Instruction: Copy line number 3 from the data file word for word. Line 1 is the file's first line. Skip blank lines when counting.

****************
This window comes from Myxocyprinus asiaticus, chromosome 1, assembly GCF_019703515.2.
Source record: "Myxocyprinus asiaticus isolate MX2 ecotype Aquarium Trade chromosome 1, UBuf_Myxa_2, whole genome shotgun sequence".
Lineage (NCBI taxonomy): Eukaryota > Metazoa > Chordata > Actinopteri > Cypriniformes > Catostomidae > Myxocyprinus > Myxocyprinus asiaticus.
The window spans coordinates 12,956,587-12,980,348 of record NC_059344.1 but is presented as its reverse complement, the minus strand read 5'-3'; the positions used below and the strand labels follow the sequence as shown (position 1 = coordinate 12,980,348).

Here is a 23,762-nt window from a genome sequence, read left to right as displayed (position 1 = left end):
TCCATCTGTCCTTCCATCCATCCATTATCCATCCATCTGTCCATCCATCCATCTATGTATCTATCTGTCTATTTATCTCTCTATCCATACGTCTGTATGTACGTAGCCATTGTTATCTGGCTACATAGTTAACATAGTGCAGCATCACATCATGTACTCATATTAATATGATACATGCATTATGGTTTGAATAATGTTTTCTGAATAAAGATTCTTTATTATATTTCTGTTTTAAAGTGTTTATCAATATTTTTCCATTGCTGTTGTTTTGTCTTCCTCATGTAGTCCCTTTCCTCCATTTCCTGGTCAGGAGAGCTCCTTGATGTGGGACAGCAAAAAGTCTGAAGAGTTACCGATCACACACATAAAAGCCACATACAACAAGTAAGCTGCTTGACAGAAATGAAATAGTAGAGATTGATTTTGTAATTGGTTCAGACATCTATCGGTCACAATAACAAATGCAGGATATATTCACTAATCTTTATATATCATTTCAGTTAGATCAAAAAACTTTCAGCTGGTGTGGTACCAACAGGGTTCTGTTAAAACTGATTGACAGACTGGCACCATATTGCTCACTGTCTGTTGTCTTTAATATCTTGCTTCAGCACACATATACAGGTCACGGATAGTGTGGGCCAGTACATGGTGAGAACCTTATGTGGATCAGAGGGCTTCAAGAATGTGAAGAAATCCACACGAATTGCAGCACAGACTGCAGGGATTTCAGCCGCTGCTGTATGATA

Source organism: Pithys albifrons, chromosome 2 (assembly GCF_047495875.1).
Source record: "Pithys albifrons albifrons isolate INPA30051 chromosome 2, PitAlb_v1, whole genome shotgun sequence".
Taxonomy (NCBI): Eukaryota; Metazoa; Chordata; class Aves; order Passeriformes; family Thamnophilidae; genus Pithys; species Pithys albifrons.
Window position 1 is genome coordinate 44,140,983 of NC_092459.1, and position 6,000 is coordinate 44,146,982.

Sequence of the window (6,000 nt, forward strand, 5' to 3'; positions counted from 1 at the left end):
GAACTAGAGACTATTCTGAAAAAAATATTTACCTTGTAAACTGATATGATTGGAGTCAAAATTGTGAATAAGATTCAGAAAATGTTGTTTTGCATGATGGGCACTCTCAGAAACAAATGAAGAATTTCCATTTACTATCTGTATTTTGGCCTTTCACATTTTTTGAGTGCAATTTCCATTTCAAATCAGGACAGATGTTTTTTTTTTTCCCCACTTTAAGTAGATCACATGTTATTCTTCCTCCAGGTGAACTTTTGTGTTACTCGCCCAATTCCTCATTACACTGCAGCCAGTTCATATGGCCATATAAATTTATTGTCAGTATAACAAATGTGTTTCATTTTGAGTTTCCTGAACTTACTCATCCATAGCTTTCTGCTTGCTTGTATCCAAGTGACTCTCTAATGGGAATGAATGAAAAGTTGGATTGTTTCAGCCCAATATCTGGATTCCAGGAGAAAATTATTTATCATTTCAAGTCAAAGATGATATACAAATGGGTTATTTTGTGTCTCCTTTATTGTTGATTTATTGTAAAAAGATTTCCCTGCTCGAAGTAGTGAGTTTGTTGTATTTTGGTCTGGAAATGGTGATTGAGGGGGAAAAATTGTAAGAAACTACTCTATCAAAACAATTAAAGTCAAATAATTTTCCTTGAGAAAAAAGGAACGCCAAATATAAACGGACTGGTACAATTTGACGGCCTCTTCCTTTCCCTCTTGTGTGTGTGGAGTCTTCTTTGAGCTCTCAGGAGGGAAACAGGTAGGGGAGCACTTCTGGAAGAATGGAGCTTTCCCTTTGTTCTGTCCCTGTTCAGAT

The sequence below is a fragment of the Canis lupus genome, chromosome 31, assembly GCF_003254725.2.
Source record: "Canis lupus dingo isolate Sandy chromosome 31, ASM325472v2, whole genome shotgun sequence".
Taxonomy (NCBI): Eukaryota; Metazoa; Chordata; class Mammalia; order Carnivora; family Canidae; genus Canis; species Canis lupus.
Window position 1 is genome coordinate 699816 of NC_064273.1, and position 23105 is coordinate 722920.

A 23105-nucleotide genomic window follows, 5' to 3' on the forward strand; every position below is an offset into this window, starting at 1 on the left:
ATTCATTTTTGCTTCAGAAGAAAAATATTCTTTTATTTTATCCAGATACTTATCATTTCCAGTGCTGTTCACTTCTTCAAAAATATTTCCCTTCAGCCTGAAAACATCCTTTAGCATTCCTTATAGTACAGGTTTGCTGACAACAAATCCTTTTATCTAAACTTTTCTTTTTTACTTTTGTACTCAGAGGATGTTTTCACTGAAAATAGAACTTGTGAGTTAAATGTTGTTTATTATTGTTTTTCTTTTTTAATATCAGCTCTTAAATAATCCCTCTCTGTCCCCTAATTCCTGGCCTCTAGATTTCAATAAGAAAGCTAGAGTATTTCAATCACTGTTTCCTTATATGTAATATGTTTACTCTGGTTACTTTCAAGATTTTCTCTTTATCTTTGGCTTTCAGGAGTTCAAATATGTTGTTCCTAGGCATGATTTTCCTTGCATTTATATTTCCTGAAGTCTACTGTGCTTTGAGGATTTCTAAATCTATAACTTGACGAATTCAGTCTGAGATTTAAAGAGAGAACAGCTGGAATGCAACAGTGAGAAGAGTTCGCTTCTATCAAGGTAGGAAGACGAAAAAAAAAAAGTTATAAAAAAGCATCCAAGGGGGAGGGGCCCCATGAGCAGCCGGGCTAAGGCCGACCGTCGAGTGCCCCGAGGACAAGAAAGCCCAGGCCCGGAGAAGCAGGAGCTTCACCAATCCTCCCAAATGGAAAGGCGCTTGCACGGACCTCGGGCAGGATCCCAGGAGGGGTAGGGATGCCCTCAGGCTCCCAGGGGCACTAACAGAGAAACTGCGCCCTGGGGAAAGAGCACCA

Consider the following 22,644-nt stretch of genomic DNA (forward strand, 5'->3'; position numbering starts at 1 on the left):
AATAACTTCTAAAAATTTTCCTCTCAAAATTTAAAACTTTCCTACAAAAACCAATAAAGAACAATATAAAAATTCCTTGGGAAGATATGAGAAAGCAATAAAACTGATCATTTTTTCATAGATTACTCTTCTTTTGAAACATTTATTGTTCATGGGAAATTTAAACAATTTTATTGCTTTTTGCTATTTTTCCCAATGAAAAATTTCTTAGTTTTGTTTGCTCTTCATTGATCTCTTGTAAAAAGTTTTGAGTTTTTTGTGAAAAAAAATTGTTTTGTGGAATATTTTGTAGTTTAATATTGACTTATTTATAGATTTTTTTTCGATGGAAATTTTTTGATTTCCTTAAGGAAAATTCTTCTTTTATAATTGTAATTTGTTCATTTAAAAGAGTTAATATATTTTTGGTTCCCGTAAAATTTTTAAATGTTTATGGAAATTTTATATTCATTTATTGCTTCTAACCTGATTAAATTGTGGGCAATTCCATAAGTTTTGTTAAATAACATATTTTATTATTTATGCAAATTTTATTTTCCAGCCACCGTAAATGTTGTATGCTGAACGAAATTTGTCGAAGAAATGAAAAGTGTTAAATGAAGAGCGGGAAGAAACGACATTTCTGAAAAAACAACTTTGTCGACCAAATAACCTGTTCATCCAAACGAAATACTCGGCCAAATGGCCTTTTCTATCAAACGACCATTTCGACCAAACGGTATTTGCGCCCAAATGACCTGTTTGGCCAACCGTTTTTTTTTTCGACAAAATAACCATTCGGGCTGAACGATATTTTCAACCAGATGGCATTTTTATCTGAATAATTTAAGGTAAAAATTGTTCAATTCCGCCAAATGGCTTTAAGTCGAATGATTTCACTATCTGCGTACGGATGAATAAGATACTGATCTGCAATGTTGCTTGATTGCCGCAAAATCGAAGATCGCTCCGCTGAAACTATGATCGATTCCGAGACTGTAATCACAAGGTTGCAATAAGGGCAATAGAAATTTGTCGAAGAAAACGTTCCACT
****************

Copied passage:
Lineage (NCBI taxonomy): Eukaryota > Metazoa > Chordata > Actinopteri > Cypriniformes > Catostomidae > Myxocyprinus > Myxocyprinus asiaticus.